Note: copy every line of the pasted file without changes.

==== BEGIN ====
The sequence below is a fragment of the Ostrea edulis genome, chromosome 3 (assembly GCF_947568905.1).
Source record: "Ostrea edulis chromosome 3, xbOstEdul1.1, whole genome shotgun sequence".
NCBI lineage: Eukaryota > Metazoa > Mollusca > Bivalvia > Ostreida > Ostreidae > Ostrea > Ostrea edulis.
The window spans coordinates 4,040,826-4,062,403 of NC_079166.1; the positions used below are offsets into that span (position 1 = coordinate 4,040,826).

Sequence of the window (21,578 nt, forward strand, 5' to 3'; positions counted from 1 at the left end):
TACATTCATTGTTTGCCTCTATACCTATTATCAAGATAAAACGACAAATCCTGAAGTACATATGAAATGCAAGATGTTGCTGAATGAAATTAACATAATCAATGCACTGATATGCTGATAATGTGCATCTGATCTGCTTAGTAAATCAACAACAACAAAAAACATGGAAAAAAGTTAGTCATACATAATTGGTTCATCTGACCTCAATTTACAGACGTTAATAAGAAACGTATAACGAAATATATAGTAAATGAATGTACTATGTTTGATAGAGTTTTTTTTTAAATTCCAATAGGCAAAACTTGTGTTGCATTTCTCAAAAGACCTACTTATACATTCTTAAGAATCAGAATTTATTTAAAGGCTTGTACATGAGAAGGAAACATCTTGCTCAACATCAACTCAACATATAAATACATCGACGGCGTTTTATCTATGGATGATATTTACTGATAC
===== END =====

The sequence below is a fragment of the Ostrea edulis genome, chromosome 3 (assembly GCF_947568905.1).
Source record: "Ostrea edulis chromosome 3, xbOstEdul1.1, whole genome shotgun sequence".
NCBI lineage: Eukaryota > Metazoa > Mollusca > Bivalvia > Ostreida > Ostreidae > Ostrea > Ostrea edulis.
The window spans coordinates 4,040,826-4,062,403 of NC_079166.1; the positions used below are offsets into that span (position 1 = coordinate 4,040,826).

Sequence of the window (21,578 nt, forward strand, 5' to 3'; positions counted from 1 at the left end):
TACATTCATTGTTTGCCTCTATACCTATTATCAAGATAAAACGACAAATCCTGAAGTACATATGAAATGCAAGATGTTGCTGAATGAAATTAACATAATCAATGCACTGATATGCTGATAATGTGCATCTGATCTGCTTAGTAAATCAACAACAACAAAAAACATGGAAAAAAGTTAGTCATACATAATTGGTTCATCTGACCTCAATTTACAGACGTTAATAAGAAACGTATAACGAAATATATAGTAAATGAATGTACTATGTTTGATAGAGTTTTTTTTTAAATTCCAATAGGCAAAACTTGTGTTGCATTTCTCAAAAGACCTACTTATACATTCTTAAGAATCAGAATTTATTTAAAGGCTTGTACATGAGAAGGAAACATCTTGCTCAACATCAACTCAACATATAAATACATCGACGGCGTTTTATCTATGGATGATATTTACTGATAC